University of Malta

Study-Unit Description
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TITLE Plants, Insects, Birds and Man

LEVEL I - Introductory Level


DEPARTMENT Centre for the Liberal Arts and Sciences

DESCRIPTION There have always been important relationships between earth’s rich biodiversity and the human race. Plants, not only represented an important source of food to man (which through the ages he managed to select the best varieties for cultivation), but have also been used for landscaping and afforestation programmes, a main source of timber, paper, cork, and a source of medicinal usage. Insects formed a major link with the human race in both a positive and a negative way. Honey, a rich source of sugar have been harvested from bees since antiquity, and likewise the production of silk from silkworms provided an economic revolution especially in south-east Asia. But insects have also been a nuisance to man and his animals and to the cultivation of agricultural crops. Deadly diseases such as malaria and many other diseases associated with domesticated animals and crop production has been a main target for research in these last 150 years. Birds are no exception, as this diversity has fascinated many generations. Birds have served utilitarian needs for food, and feathers were used for decoration and bedding. Many cultures have deep associations with birds and rituals. Birds have inspired music, song, dance and literature. Birds also provided utilitarian and, later, recreational activities such as trapping, hunting, breeding, bird watching, drawing, model making and photography.

Bird migration has mystified people and prompted people to study how and why birds migrate.

Studies of migration are now using leading edge technologies. Birds are important sources of revenue to several people from landowners who rent land for hunting and trapping purposes, to shops that sell outdoor gear and hunting goods to pet shops as well shops that sell optical and photographic equipment.

This Unit will aim in giving to students an overview of what is to be found in the Maltese Islands in terms of plants, insects and birds and briefly describe their role with special reference to human impact. Selected examples from the mentioned groups will be given to understand better their role within the complex ecosystems around us. Information will also be provided on alien species of plants, insects and birds which have been established in the Maltese Islands and the impact we have had via such introductions.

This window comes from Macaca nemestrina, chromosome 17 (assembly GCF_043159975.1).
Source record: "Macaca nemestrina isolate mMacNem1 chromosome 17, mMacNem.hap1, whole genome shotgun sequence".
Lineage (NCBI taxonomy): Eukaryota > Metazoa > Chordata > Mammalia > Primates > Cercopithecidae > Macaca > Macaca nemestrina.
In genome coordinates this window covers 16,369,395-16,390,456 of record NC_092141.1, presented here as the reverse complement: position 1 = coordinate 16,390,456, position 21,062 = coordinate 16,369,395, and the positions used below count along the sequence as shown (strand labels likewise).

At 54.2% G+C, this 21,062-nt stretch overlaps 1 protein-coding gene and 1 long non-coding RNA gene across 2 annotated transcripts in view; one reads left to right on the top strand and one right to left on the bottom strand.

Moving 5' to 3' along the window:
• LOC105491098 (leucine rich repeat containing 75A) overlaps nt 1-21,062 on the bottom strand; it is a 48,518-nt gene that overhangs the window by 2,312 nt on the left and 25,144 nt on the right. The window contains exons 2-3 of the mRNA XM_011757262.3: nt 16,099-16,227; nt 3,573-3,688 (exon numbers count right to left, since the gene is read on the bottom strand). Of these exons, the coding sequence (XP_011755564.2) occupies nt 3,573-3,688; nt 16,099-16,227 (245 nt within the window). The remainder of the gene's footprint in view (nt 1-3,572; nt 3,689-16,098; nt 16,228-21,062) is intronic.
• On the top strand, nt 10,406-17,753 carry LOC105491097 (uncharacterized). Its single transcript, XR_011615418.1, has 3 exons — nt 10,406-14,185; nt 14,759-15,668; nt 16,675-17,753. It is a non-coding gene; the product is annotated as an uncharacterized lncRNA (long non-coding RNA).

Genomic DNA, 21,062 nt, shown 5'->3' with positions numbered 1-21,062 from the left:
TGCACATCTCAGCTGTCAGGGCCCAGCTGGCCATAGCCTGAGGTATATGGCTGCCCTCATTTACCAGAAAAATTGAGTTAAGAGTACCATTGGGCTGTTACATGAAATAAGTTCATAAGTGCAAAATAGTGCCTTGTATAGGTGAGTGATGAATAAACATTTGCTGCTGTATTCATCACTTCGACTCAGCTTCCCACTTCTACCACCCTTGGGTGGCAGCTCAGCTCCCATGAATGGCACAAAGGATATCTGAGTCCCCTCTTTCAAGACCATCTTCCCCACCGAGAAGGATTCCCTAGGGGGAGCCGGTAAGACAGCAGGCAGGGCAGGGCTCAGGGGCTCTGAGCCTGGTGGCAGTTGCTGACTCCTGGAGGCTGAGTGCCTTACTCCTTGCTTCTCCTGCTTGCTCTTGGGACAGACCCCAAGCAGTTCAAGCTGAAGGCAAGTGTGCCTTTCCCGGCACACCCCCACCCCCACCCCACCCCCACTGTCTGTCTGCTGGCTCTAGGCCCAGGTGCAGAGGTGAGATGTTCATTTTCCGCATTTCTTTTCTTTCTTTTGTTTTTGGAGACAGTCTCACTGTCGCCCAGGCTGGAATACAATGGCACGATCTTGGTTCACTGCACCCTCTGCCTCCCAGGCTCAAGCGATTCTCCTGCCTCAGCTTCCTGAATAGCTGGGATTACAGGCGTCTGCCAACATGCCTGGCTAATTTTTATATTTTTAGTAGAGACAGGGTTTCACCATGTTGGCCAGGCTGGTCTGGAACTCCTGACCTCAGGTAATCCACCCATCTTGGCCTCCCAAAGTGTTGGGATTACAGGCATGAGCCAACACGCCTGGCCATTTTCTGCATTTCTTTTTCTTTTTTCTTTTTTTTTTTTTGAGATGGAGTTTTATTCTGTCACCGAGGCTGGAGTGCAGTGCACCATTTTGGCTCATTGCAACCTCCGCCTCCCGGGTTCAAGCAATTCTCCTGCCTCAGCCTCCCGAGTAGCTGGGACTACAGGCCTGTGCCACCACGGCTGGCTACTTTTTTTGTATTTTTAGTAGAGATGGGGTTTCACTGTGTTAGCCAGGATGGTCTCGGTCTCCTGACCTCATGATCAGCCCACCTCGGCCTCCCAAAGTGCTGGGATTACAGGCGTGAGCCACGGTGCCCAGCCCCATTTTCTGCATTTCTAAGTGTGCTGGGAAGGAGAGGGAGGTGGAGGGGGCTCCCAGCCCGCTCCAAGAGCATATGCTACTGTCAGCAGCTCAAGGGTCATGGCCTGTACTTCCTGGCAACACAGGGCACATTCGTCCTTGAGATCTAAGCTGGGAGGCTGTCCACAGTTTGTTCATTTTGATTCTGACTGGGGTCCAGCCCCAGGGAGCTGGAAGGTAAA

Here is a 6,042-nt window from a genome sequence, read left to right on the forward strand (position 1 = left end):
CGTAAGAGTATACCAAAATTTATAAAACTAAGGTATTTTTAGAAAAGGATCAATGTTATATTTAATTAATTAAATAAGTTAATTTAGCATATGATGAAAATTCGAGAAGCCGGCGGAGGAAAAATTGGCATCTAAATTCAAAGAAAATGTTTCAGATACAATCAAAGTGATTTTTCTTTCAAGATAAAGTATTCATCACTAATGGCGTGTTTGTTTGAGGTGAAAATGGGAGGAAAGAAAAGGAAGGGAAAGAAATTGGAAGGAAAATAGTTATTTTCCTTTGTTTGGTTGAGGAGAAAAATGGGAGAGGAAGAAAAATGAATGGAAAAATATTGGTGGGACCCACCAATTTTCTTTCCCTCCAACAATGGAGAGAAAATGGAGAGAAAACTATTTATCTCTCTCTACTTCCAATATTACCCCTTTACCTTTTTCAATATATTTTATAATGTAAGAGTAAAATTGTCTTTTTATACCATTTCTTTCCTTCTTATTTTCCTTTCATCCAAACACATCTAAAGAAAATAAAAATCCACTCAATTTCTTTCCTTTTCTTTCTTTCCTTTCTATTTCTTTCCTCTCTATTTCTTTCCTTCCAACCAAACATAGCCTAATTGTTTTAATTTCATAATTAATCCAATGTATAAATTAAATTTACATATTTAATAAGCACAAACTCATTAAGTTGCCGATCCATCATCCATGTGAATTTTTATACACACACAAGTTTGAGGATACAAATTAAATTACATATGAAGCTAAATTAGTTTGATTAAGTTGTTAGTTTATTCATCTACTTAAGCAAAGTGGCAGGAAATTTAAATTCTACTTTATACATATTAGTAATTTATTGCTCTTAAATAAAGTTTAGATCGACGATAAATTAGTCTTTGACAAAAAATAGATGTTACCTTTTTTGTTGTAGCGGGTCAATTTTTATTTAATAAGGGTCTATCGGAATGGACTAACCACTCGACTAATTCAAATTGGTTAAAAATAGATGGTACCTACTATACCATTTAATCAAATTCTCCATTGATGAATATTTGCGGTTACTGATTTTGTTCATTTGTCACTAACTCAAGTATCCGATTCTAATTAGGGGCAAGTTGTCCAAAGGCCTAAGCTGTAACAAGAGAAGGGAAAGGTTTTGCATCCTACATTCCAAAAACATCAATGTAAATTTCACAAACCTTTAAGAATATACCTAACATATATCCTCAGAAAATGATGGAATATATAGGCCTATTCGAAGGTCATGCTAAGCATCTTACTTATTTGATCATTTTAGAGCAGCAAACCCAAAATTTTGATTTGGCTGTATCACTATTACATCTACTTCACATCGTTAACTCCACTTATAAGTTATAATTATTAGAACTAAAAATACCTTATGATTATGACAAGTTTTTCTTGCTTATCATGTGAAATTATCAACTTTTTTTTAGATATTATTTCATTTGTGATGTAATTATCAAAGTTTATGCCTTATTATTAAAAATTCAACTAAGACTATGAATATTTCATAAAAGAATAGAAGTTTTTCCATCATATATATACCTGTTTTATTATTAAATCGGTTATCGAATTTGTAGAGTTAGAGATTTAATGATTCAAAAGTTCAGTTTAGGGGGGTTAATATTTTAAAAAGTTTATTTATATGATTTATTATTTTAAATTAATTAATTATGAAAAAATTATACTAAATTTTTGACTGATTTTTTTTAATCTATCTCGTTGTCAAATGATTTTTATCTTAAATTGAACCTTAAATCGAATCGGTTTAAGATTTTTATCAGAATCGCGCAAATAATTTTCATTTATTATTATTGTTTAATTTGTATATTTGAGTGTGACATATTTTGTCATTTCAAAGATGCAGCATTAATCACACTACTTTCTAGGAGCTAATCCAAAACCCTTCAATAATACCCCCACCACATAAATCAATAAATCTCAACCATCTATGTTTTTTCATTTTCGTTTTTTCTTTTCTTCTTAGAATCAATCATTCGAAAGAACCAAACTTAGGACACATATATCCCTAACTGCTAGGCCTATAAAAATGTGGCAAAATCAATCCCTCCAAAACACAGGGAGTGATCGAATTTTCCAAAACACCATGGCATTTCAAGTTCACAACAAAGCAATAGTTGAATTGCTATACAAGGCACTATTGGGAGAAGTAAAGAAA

Finally the Unit will also provide a platform to the students on the importance of conserving this biodiversity for all future generations to come.

Learning Outcomes:

1. Knowledge & Understanding:

By the end of the Unit the student will be able to:
- Understand better the ecological requirments and the habitat types of the mentioned organisms;
- Appreciate better bird migration and its significance for the survival of these organisms;
- Understand better how alien organisms are reaching the Maltese Islands and their impact on the environment;
- Understand better the network which exists between all living organisms and the human race;
- Know about the importance of birds, plants and insect in the bio-diversity of the Maltese Islands;
- Think about remedial preventive or action that can be beneficial to nature and hence, human kind.

2. Skills:

By the end of the Unit the student will be able to:
- Identify the indigenous, endemic and alien species of plants, insects and birds that are found in the Maltese Islands;
- Identify which human activity can have adverse impacts on selected species.

Main Text/s and any supplementary readings:

- Cocker, M. (2013) Birds and people. Jonathan Cape, London.
- Fenech, N. (1992) Fatal Flight, the Maltese obsession with killing birds. Quiller Press.
- Fenech, N. (2010) A complete guide to the Birds of Malta. Midsea Books. 424 pp.
- Murphy, P.D. (1998) Literature of Nature, an international sourcebook. Fitzroy Dearborn Publishers, Chicago and London.
- Haslam, S.M., Sell, P.D. & Wolseley, P.A. (1977) A flora of the Maltese Islands. Malta University Press, 560 pp.
- Roques, A. et al. (2010) Alien Terrestrial Arthropods of Europe. Biorisk, 2 volumes. ISSN 1313-2652 (online), 1028 pp.
- Lanfranco, G. (1975) Duwa u semm fil-hxejjex Maltin.
- Lanfranco, G. (1993/2000) Hxejjex Medicinali u ohrajn fil-gzejjer Maltin.

STUDY-UNIT TYPE Lecture and Fieldwork

Assessment Component/s Resit Availability Weighting
Assignment Yes 100%

LECTURER/S Natalino Fenech
Edwin Lanfranco
David Mifsud (Co-ord.)

The University makes every effort to ensure that the published Courses Plans, Programmes of Study and Study-Unit information are complete and up-to-date at the time of publication. The University reserves the right to make changes in case errors are detected after publication.
The availability of optional units may be subject to timetabling constraints.
Units not attracting a sufficient number of registrations may be withdrawn without notice.
It should be noted that all the information in the study-unit description above applies to the academic year 2017/8, if study-unit is available during this academic year, and may be subject to change in subsequent years.
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